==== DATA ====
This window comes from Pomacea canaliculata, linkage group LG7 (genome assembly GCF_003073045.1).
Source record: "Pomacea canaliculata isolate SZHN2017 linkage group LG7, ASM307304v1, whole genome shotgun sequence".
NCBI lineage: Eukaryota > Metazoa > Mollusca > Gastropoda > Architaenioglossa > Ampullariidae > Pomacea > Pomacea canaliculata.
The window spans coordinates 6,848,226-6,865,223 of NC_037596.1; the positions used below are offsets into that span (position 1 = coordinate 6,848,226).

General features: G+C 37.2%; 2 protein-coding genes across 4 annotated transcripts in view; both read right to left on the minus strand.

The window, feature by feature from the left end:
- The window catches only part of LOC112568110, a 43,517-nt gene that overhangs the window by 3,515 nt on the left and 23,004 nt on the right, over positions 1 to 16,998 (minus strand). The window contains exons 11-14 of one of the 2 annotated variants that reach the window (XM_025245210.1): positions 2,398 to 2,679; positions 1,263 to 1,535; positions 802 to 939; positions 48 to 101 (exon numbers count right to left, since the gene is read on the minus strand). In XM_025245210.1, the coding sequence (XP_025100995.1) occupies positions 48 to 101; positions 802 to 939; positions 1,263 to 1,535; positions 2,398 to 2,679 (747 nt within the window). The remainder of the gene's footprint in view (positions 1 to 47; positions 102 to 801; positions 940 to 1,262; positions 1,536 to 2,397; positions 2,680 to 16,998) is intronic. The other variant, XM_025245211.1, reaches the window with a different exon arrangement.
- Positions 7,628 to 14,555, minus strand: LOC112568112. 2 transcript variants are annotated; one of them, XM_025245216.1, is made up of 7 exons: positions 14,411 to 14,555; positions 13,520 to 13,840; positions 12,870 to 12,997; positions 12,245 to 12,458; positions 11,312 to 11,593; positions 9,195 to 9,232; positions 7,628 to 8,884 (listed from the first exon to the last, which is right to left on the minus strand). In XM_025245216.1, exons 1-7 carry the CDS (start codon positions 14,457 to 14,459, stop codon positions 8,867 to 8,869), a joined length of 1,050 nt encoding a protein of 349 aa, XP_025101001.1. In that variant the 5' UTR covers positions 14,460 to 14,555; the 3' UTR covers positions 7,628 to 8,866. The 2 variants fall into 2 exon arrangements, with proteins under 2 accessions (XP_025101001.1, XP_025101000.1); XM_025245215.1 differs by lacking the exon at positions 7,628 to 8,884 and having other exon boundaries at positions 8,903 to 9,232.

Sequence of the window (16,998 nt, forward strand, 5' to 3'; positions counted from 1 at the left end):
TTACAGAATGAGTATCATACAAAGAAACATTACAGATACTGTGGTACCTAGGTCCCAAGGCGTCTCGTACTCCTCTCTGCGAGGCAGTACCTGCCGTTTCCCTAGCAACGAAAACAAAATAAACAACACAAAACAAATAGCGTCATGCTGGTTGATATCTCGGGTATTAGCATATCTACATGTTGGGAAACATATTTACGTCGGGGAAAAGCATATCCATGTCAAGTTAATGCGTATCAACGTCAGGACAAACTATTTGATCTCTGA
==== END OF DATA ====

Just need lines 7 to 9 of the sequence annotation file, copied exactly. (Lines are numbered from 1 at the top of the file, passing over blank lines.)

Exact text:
- The window catches only part of LOC112568110, a 43,517-nt gene that overhangs the window by 3,515 nt on the left and 23,004 nt on the right, over positions 1 to 16,998 (minus strand). The window contains exons 11-14 of one of the 2 annotated variants that reach the window (XM_025245210.1): positions 2,398 to 2,679; positions 1,263 to 1,535; positions 802 to 939; positions 48 to 101 (exon numbers count right to left, since the gene is read on the minus strand). In XM_025245210.1, the coding sequence (XP_025100995.1) occupies positions 48 to 101; positions 802 to 939; positions 1,263 to 1,535; positions 2,398 to 2,679 (747 nt within the window). The remainder of the gene's footprint in view (positions 1 to 47; positions 102 to 801; positions 940 to 1,262; positions 1,536 to 2,397; positions 2,680 to 16,998) is intronic. The other variant, XM_025245211.1, reaches the window with a different exon arrangement.
- Positions 7,628 to 14,555, minus strand: LOC112568112. 2 transcript variants are annotated; one of them, XM_025245216.1, is made up of 7 exons: positions 14,411 to 14,555; positions 13,520 to 13,840; positions 12,870 to 12,997; positions 12,245 to 12,458; positions 11,312 to 11,593; positions 9,195 to 9,232; positions 7,628 to 8,884 (listed from the first exon to the last, which is right to left on the minus strand). In XM_025245216.1, exons 1-7 carry the CDS (start codon positions 14,457 to 14,459, stop codon positions 8,867 to 8,869), a joined length of 1,050 nt encoding a protein of 349 aa, XP_025101001.1. In that variant the 5' UTR covers positions 14,460 to 14,555; the 3' UTR covers positions 7,628 to 8,866. The 2 variants fall into 2 exon arrangements, with proteins under 2 accessions (XP_025101001.1, XP_025101000.1); XM_025245215.1 differs by lacking the exon at positions 7,628 to 8,884 and having other exon boundaries at positions 8,903 to 9,232.

Sequence of the window (16,998 nt, forward strand, 5' to 3'; positions counted from 1 at the left end):